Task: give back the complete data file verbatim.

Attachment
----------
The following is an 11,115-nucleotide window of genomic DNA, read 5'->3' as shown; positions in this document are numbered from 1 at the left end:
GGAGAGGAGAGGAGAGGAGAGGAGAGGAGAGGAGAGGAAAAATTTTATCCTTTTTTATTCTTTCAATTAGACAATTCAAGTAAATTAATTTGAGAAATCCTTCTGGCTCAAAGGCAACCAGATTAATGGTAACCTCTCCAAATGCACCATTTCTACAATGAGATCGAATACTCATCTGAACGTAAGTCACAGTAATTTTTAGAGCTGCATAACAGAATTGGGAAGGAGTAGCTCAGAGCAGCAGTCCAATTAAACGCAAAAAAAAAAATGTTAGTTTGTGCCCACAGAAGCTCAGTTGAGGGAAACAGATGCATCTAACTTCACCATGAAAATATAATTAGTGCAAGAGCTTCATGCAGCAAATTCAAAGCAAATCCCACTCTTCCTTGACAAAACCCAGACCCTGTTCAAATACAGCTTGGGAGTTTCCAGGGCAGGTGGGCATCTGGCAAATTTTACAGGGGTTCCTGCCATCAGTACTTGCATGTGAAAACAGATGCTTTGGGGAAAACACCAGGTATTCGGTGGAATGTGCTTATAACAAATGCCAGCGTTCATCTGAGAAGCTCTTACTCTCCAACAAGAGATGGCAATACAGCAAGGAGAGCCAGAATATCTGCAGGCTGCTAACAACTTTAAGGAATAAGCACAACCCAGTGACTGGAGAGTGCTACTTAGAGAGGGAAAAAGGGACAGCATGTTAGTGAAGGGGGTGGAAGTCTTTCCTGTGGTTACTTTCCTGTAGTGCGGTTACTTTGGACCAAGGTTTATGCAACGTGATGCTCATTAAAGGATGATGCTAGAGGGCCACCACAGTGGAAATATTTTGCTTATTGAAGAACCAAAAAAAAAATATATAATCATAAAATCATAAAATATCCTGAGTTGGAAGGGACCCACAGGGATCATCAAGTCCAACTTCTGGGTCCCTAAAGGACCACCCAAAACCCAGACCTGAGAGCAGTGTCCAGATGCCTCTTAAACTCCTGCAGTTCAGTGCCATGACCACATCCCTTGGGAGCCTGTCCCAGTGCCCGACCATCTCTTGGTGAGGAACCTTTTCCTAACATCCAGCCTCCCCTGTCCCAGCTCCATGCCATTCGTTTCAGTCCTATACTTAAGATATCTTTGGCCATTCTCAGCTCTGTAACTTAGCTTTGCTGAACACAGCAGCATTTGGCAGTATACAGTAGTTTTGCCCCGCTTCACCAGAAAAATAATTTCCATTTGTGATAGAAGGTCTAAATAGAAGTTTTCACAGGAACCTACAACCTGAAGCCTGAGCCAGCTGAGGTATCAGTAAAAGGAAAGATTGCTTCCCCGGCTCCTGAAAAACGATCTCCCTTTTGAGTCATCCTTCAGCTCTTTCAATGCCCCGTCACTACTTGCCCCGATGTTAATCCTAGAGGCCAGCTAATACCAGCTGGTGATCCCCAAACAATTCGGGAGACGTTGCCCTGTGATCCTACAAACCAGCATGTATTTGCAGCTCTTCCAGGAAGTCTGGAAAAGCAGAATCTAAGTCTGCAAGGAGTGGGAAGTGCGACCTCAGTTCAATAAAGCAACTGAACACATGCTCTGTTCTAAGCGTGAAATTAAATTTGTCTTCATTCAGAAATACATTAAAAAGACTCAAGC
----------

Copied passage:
The following is an 11,115-nucleotide window of genomic DNA, read 5'->3' as shown; positions in this document are numbered from 1 at the left end:
GGAGAGGAGAGGAGAGGAGAGGAGAGGAGAGGAGAGGAAAAATTTTATCCTTTTTTATTCTTTCAATTAGACAATTCAAGTAAATTAATTTGAGAAATCCTTCTGGCTCAAAGGCAACCAGATTAATGGTAACCTCTCCAAATGCACCATTTCTACAATGAGATCGAATACTCATCTGAACGTAAGTCACAGTAATTTTTAGAGCTGCATAACAGAATTGGGAAGGAGTAGCTCAGAGCAGCAGTCCAATTAAACGCAAAAAAAAAAATGTTAGTTTGTGCCCACAGAAGCTCAGTTGAGGGAAACAGATGCATCTAACTTCACCATGAAAATATAATTAGTGCAAGAGCTTCATGCAGCAAATTCAAAGCAAATCCCACTCTTCCTTGACAAAACCCAGACCCTGTTCAAATACAGCTTGGGAGTTTCCAGGGCAGGTGGGCATCTGGCAAATTTTACAGGGGTTCCTGCCATCAGTACTTGCATGTGAAAACAGATGCTTTGGGGAAAACACCAGGTATTCGGTGGAATGTGCTTATAACAAATGCCAGCGTTCATCTGAGAAGCTCTTACTCTCCAACAAGAGATGGCAATACAGCAAGGAGAGCCAGAATATCTGCAGGCTGCTAACAACTTTAAGGAATAAGCACAACCCAGTGACTGGAGAGTGCTACTTAGAGAGGGAAAAAGGGACAGCATGTTAGTGAAGGGGGTGGAAGTCTTTCCTGTGGTTACTTTCCTGTAGTGCGGTTACTTTGGACCAAGGTTTATGCAACGTGATGCTCATTAAAGGATGATGCTAGAGGGCCACCACAGTGGAAATATTTTGCTTATTGAAGAACCAAAAAAAAAATATATAATCATAAAATCATAAAATATCCTGAGTTGGAAGGGACCCACAGGGATCATCAAGTCCAACTTCTGGGTCCCTAAAGGACCACCCAAAACCCAGACCTGAGAGCAGTGTCCAGATGCCTCTTAAACTCCTGCAGTTCAGTGCCATGACCACATCCCTTGGGAGCCTGTCCCAGTGCCCGACCATCTCTTGGTGAGGAACCTTTTCCTAACATCCAGCCTCCCCTGTCCCAGCTCCATGCCATTCGTTTCAGTCCTATACTTAAGATATCTTTGGCCATTCTCAGCTCTGTAACTTAGCTTTGCTGAACACAGCAGCATTTGGCAGTATACAGTAGTTTTGCCCCGCTTCACCAGAAAAATAATTTCCATTTGTGATAGAAGGTCTAAATAGAAGTTTTCACAGGAACCTACAACCTGAAGCCTGAGCCAGCTGAGGTATCAGTAAAAGGAAAGATTGCTTCCCCGGCTCCTGAAAAACGATCTCCCTTTTGAGTCATCCTTCAGCTCTTTCAATGCCCCGTCACTACTTGCCCCGATGTTAATCCTAGAGGCCAGCTAATACCAGCTGGTGATCCCCAAACAATTCGGGAGACGTTGCCCTGTGATCCTACAAACCAGCATGTATTTGCAGCTCTTCCAGGAAGTCTGGAAAAGCAGAATCTAAGTCTGCAAGGAGTGGGAAGTGCGACCTCAGTTCAATAAAGCAACTGAACACATGCTCTGTTCTAAGCGTGAAATTAAATTTGTCTTCATTCAGAAATACATTAAAAAGACTCAAGC